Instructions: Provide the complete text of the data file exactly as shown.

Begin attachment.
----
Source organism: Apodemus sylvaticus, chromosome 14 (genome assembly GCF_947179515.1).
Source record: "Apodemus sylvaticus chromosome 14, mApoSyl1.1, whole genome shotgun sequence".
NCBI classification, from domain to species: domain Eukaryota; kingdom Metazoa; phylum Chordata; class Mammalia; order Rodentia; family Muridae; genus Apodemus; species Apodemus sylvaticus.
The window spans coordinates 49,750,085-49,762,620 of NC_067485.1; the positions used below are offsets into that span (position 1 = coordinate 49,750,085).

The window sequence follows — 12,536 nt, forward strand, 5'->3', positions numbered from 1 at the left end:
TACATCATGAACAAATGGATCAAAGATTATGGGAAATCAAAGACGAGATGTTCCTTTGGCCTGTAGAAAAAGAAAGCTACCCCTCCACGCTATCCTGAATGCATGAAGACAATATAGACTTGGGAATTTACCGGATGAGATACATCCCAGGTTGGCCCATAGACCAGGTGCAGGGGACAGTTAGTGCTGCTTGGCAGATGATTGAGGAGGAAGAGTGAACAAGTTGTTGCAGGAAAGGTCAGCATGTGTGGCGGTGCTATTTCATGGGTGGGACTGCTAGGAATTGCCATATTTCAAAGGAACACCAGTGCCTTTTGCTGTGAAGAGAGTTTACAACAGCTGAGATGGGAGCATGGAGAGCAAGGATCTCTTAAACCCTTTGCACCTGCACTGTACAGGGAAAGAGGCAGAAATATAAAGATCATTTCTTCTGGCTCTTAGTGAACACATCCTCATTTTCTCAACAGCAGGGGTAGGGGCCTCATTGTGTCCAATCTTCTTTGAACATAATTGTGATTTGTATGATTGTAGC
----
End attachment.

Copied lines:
Source organism: Apodemus sylvaticus, chromosome 14 (genome assembly GCF_947179515.1).
Source record: "Apodemus sylvaticus chromosome 14, mApoSyl1.1, whole genome shotgun sequence".
NCBI classification, from domain to species: domain Eukaryota; kingdom Metazoa; phylum Chordata; class Mammalia; order Rodentia; family Muridae; genus Apodemus; species Apodemus sylvaticus.
The window spans coordinates 49,750,085-49,762,620 of NC_067485.1; the positions used below are offsets into that span (position 1 = coordinate 49,750,085).

The window sequence follows — 12,536 nt, forward strand, 5'->3', positions numbered from 1 at the left end:
TACATCATGAACAAATGGATCAAAGATTATGGGAAATCAAAGACGAGATGTTCCTTTGGCCTGTAGAAAAAGAAAGCTACCCCTCCACGCTATCCTGAATGCATGAAGACAATATAGACTTGGGAATTTACCGGATGAGATACATCCCAGGTTGGCCCATAGACCAGGTGCAGGGGACAGTTAGTGCTGCTTGGCAGATGATTGAGGAGGAAGAGTGAACAAGTTGTTGCAGGAAAGGTCAGCATGTGTGGCGGTGCTATTTCATGGGTGGGACTGCTAGGAATTGCCATATTTCAAAGGAACACCAGTGCCTTTTGCTGTGAAGAGAGTTTACAACAGCTGAGATGGGAGCATGGAGAGCAAGGATCTCTTAAACCCTTTGCACCTGCACTGTACAGGGAAAGAGGCAGAAATATAAAGATCATTTCTTCTGGCTCTTAGTGAACACATCCTCATTTTCTCAACAGCAGGGGTAGGGGCCTCATTGTGTCCAATCTTCTTTGAACATAATTGTGATTTGTATGATTGTAGC